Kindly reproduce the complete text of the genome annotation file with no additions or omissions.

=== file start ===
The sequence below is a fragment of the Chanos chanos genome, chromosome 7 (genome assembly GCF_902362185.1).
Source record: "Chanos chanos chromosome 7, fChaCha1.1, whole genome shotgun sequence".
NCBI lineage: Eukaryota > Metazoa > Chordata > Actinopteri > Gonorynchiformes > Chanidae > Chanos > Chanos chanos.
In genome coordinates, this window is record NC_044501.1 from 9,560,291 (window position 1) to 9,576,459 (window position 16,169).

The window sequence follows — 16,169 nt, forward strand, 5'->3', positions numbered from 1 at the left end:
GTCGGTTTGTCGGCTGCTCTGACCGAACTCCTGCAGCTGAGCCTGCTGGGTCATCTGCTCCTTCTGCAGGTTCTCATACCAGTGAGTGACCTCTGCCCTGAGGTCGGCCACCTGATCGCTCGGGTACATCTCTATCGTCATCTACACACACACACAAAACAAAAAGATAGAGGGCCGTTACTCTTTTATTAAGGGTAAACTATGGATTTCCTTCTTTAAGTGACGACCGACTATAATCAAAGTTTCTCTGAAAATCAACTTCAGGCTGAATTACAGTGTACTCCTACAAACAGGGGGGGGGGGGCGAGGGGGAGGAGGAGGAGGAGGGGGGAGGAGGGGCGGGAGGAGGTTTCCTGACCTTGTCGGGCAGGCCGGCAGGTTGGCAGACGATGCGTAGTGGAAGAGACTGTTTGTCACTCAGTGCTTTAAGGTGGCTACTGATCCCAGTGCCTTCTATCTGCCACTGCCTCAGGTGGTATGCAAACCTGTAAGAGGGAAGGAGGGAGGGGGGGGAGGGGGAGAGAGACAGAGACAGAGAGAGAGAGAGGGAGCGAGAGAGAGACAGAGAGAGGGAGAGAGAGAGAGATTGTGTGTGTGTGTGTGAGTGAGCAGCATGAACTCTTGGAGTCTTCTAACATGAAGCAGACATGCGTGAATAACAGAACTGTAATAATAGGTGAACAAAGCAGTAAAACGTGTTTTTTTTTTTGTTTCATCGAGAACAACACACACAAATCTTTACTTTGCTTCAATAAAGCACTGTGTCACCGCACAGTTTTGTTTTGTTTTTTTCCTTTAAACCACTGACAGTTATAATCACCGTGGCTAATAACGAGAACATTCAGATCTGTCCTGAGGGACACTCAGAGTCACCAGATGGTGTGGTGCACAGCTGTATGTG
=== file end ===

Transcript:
The sequence below is a fragment of the Chanos chanos genome, chromosome 7 (genome assembly GCF_902362185.1).
Source record: "Chanos chanos chromosome 7, fChaCha1.1, whole genome shotgun sequence".
NCBI lineage: Eukaryota > Metazoa > Chordata > Actinopteri > Gonorynchiformes > Chanidae > Chanos > Chanos chanos.
In genome coordinates, this window is record NC_044501.1 from 9,560,291 (window position 1) to 9,576,459 (window position 16,169).

The window sequence follows — 16,169 nt, forward strand, 5'->3', positions numbered from 1 at the left end:
GTCGGTTTGTCGGCTGCTCTGACCGAACTCCTGCAGCTGAGCCTGCTGGGTCATCTGCTCCTTCTGCAGGTTCTCATACCAGTGAGTGACCTCTGCCCTGAGGTCGGCCACCTGATCGCTCGGGTACATCTCTATCGTCATCTACACACACACACAAAACAAAAAGATAGAGGGCCGTTACTCTTTTATTAAGGGTAAACTATGGATTTCCTTCTTTAAGTGACGACCGACTATAATCAAAGTTTCTCTGAAAATCAACTTCAGGCTGAATTACAGTGTACTCCTACAAACAGGGGGGGGGGGGCGAGGGGGAGGAGGAGGAGGAGGGGGGAGGAGGGGCGGGAGGAGGTTTCCTGACCTTGTCGGGCAGGCCGGCAGGTTGGCAGACGATGCGTAGTGGAAGAGACTGTTTGTCACTCAGTGCTTTAAGGTGGCTACTGATCCCAGTGCCTTCTATCTGCCACTGCCTCAGGTGGTATGCAAACCTGTAAGAGGGAAGGAGGGAGGGGGGGGAGGGGGAGAGAGACAGAGACAGAGAGAGAGAGAGGGAGCGAGAGAGAGACAGAGAGAGGGAGAGAGAGAGAGATTGTGTGTGTGTGTGTGAGTGAGCAGCATGAACTCTTGGAGTCTTCTAACATGAAGCAGACATGCGTGAATAACAGAACTGTAATAATAGGTGAACAAAGCAGTAAAACGTGTTTTTTTTTTTGTTTCATCGAGAACAACACACACAAATCTTTACTTTGCTTCAATAAAGCACTGTGTCACCGCACAGTTTTGTTTTGTTTTTTTCCTTTAAACCACTGACAGTTATAATCACCGTGGCTAATAACGAGAACATTCAGATCTGTCCTGAGGGACACTCAGAGTCACCAGATGGTGTGGTGCACAGCTGTATGTG